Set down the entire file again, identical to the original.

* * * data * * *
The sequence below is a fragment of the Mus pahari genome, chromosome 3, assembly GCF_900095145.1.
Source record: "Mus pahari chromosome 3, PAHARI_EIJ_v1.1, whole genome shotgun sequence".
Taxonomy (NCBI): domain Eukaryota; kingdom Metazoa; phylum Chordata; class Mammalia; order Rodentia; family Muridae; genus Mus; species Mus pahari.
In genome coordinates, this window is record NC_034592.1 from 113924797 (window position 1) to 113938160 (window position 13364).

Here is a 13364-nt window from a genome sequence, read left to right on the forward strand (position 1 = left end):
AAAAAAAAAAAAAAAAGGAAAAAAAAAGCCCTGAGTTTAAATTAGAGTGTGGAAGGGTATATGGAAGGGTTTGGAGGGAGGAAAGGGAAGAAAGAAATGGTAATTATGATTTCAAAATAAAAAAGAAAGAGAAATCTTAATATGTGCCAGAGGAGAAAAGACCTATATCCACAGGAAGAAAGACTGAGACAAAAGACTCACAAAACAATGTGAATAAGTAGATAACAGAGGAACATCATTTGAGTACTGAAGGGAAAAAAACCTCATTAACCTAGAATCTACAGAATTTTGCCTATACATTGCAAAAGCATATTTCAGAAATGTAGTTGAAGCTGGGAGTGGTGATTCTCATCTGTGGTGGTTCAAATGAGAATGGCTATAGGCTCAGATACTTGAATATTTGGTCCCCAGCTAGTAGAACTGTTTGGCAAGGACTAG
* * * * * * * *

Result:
The sequence below is a fragment of the Mus pahari genome, chromosome 3, assembly GCF_900095145.1.
Source record: "Mus pahari chromosome 3, PAHARI_EIJ_v1.1, whole genome shotgun sequence".
Taxonomy (NCBI): domain Eukaryota; kingdom Metazoa; phylum Chordata; class Mammalia; order Rodentia; family Muridae; genus Mus; species Mus pahari.
In genome coordinates, this window is record NC_034592.1 from 113924797 (window position 1) to 113938160 (window position 13364).

Here is a 13364-nt window from a genome sequence, read left to right on the forward strand (position 1 = left end):
AAAAAAAAAAAAAAAAGGAAAAAAAAAGCCCTGAGTTTAAATTAGAGTGTGGAAGGGTATATGGAAGGGTTTGGAGGGAGGAAAGGGAAGAAAGAAATGGTAATTATGATTTCAAAATAAAAAAGAAAGAGAAATCTTAATATGTGCCAGAGGAGAAAAGACCTATATCCACAGGAAGAAAGACTGAGACAAAAGACTCACAAAACAATGTGAATAAGTAGATAACAGAGGAACATCATTTGAGTACTGAAGGGAAAAAAACCTCATTAACCTAGAATCTACAGAATTTTGCCTATACATTGCAAAAGCATATTTCAGAAATGTAGTTGAAGCTGGGAGTGGTGATTCTCATCTGTGGTGGTTCAAATGAGAATGGCTATAGGCTCAGATACTTGAATATTTGGTCCCCAGCTAGTAGAACTGTTTGGCAAGGACTAG